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Research Institute for Science &
Technology in Medicine
MSc Cell & Tissue Engineering /
Biomedical Engineering Seminar Programme
Prof Robert Brown
“Compressed Collagen as an in vitro Tissue
Tuesday 19th May 2015, 12.30 pm
Guy Hilton Seminar Room
Rapid fabrication of real (albeit simple) living tissues by collagen plastic compression is now an established
technology. It is unique since the constructs are engineered in minutes yet are genuine living tissues, comprising
viable cells (one or many types) embedded within specific zones of a native collagen extracellular matrix. It addresses
that traditional problem/tension of tissue engineering where strong synthetic polymers are largely not attractive as cell
substrates and require slow, problematic cell seeding while native protein 3D substrates are cell friendly but frequently
(always?) are exceedingly weak, over-hydrated hydrogels. Plastic compression is now in use within two separate
families of applications; namely for en mass fabrication of 3D living tissue models for testing/screening AND for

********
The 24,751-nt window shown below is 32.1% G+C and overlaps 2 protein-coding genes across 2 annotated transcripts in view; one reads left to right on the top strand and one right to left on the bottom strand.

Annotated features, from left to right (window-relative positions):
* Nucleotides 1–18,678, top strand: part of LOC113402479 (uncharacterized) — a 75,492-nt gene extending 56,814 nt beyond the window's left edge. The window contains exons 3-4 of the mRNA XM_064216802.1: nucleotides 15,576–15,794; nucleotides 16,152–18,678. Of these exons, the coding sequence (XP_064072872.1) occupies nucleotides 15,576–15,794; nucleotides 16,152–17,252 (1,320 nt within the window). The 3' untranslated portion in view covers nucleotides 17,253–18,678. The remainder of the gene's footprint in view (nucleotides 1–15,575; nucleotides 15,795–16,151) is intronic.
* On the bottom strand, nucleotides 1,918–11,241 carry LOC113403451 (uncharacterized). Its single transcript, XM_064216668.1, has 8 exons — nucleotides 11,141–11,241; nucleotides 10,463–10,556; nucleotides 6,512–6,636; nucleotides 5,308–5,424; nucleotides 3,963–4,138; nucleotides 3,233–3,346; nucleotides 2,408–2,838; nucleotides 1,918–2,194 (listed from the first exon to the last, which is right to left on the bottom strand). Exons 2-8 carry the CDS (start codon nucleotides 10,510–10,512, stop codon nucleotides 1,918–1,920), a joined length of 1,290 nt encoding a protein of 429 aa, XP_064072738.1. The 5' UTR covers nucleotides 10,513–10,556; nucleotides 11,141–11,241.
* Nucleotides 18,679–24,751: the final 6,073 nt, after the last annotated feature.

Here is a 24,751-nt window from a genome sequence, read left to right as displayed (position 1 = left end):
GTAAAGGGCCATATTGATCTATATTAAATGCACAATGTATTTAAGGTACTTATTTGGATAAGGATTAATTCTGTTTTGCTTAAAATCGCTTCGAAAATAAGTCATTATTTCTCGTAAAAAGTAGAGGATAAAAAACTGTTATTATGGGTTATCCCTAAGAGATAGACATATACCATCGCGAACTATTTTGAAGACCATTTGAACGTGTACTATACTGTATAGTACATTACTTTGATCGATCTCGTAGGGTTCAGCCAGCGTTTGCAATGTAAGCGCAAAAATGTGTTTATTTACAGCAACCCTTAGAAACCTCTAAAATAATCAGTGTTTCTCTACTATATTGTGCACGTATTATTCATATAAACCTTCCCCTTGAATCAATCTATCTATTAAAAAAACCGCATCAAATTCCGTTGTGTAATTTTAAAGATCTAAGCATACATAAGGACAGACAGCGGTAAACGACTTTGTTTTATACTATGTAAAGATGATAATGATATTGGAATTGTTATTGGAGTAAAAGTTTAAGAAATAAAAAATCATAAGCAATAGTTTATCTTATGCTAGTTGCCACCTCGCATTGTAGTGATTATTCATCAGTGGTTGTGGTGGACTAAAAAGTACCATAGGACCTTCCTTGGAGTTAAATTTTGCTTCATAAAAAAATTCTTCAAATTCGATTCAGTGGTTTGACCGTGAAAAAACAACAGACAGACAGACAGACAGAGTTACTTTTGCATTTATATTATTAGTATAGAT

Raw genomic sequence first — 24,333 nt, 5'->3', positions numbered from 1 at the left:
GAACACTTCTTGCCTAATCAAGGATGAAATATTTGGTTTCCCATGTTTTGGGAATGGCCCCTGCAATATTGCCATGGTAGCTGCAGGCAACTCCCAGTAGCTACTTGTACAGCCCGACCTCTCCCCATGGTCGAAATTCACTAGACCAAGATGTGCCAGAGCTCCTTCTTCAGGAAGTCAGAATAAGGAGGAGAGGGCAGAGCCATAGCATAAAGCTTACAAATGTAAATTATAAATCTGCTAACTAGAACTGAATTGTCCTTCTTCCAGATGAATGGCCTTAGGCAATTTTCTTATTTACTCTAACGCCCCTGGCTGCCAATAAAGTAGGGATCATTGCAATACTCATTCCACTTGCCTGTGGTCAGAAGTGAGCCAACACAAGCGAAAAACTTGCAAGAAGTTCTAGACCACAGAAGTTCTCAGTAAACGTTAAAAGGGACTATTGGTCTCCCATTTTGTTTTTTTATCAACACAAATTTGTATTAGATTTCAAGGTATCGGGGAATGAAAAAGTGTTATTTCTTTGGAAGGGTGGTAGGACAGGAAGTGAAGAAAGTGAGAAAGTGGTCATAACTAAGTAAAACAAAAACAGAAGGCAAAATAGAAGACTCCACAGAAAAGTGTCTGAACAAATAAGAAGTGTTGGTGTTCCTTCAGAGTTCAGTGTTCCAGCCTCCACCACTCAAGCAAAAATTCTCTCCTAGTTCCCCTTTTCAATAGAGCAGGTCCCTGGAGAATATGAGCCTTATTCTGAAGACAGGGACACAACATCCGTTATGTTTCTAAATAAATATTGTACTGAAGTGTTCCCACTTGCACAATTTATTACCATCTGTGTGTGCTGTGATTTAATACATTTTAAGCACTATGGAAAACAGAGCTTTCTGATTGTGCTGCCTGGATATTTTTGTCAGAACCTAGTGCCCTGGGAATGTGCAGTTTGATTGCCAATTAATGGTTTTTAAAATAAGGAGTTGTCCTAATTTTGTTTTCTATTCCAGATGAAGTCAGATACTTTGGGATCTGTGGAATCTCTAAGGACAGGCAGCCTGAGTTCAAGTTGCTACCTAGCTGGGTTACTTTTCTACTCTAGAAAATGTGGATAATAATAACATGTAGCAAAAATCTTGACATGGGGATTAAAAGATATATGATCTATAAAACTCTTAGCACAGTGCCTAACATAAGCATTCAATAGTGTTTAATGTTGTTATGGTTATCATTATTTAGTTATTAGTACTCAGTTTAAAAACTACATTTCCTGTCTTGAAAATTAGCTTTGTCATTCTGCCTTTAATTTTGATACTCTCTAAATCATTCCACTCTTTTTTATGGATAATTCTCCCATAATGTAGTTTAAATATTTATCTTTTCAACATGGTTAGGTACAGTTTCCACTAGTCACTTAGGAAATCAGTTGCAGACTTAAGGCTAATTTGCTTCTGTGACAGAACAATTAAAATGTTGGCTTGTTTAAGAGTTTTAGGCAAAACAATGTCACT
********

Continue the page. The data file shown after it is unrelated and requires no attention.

making clinical implants and support structures for surgery. This begs the question of where the RAFT technology can
be usefully developed next.
We have identified two important areas for new uses, where progress is required. The first is in drug capture and
controlled release, the second is in high mechanical strength constructs (greater than their current, immature-tissue like
densities can provide). Towards this, we have developed (a) effective models of drug capture-release mechanisms and
(b) practical methods for introducing reinforcing, mechanical elements to collagen constructs which do not degrade
the main cell-friendly benefits of the process. Importantly, we have found that progress in both of these targets is
underpinned by an increasingly subtle understanding of the ultra-filtration events during very rapid fluid expulsion
which occur during collagen plastic compression.